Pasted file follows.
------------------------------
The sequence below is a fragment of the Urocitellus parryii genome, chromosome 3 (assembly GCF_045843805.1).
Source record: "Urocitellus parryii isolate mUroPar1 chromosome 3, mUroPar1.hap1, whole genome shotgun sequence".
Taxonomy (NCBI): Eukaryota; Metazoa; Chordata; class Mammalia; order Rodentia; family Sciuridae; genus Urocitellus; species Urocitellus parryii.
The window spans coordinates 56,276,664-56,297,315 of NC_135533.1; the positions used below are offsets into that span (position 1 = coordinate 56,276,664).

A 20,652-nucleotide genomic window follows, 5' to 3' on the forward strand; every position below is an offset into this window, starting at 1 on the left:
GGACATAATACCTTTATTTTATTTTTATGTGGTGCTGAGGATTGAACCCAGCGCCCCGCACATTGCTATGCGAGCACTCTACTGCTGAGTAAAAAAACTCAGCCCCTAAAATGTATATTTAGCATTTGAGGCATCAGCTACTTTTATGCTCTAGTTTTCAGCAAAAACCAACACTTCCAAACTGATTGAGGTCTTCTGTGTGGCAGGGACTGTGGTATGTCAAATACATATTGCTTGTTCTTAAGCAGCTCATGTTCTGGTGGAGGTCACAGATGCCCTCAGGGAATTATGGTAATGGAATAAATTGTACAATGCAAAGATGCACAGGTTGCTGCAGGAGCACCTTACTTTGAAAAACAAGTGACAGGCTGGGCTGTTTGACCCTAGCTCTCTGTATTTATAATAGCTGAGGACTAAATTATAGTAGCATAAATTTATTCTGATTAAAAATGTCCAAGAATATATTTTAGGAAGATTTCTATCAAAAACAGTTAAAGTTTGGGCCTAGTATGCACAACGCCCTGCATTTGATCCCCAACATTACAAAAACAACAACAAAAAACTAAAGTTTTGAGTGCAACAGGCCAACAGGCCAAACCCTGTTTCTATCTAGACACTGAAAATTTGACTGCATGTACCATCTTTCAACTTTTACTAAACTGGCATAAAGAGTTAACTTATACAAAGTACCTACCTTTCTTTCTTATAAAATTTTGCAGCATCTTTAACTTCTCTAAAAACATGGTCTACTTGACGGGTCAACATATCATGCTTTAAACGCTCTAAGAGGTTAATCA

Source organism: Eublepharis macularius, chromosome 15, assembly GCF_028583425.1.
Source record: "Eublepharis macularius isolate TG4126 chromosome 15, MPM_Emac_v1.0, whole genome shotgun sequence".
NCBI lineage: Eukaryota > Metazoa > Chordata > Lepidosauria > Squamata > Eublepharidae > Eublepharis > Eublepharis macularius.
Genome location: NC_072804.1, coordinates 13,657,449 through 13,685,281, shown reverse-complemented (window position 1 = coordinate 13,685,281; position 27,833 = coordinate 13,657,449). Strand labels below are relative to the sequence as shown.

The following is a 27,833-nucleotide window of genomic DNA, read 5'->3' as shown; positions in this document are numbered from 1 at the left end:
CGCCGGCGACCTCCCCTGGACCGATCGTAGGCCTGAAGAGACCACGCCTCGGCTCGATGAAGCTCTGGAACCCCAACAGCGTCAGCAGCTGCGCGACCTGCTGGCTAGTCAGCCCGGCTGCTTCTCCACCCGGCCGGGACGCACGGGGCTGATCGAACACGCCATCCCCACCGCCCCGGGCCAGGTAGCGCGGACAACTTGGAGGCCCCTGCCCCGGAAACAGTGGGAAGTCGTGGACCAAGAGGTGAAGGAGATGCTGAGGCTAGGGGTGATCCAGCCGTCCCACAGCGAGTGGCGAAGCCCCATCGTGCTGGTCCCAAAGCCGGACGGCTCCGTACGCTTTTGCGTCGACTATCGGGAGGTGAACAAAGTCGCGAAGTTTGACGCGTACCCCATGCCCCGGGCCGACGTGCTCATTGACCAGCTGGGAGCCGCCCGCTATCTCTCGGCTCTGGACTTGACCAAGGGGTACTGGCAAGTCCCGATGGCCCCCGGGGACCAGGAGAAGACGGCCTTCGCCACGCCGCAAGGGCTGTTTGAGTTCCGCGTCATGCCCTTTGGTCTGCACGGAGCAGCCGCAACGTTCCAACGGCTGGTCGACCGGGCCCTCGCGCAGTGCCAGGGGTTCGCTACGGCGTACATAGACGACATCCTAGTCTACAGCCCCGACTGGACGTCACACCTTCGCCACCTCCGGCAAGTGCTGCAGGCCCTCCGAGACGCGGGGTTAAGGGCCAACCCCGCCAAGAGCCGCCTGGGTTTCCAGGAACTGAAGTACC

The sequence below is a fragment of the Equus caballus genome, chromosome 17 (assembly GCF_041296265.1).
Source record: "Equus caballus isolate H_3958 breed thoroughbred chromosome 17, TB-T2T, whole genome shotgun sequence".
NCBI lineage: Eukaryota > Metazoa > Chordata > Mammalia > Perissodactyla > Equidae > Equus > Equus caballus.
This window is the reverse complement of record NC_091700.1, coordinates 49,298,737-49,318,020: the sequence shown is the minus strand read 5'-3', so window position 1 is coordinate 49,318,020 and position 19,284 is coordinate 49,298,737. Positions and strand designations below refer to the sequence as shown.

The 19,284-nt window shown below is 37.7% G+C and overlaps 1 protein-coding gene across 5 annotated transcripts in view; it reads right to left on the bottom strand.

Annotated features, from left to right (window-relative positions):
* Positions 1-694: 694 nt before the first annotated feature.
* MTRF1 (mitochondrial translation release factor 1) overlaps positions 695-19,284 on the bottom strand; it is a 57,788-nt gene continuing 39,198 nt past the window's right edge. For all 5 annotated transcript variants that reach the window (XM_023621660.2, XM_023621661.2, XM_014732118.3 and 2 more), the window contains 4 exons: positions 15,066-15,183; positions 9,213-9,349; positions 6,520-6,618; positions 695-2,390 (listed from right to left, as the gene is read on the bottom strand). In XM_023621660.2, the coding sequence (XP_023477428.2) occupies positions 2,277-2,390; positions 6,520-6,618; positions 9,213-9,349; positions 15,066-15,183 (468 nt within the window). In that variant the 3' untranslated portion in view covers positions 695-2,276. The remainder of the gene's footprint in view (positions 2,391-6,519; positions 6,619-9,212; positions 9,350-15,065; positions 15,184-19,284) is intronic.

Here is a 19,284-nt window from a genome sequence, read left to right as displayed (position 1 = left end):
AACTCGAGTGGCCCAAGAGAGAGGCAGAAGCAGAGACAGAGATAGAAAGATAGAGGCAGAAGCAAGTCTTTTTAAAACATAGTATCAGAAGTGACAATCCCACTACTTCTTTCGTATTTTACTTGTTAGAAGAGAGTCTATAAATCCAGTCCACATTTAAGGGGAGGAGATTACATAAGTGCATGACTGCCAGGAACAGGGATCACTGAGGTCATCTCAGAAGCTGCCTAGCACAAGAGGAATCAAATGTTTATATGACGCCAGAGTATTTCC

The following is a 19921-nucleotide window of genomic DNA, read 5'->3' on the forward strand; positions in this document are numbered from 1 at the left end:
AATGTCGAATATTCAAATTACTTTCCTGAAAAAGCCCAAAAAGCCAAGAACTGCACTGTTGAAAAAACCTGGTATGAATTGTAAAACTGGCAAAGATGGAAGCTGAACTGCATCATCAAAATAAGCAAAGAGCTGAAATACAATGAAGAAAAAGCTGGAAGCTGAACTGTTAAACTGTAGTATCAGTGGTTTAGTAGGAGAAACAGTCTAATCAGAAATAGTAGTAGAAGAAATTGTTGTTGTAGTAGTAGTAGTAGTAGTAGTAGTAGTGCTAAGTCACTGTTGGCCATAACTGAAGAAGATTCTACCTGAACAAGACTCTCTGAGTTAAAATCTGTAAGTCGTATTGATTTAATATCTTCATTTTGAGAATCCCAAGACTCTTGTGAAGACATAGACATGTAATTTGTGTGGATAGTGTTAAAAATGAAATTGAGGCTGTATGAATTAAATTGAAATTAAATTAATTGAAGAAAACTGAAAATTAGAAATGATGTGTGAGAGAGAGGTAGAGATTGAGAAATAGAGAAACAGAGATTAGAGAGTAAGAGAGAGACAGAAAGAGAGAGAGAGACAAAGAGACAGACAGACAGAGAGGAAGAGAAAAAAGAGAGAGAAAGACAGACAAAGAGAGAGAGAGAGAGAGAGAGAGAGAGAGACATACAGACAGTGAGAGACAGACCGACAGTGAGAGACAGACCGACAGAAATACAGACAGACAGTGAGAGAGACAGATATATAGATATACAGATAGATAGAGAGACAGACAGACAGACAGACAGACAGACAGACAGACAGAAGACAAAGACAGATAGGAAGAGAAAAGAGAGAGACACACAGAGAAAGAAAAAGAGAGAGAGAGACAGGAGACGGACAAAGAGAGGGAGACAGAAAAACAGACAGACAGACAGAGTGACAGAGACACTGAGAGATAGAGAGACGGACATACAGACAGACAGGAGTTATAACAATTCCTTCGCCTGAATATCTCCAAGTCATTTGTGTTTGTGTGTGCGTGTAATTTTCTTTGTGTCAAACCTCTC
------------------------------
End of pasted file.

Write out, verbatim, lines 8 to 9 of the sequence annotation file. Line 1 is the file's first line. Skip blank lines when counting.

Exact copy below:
Source record: "Eublepharis macularius isolate TG4126 chromosome 15, MPM_Emac_v1.0, whole genome shotgun sequence".
NCBI lineage: Eukaryota > Metazoa > Chordata > Lepidosauria > Squamata > Eublepharidae > Eublepharis > Eublepharis macularius.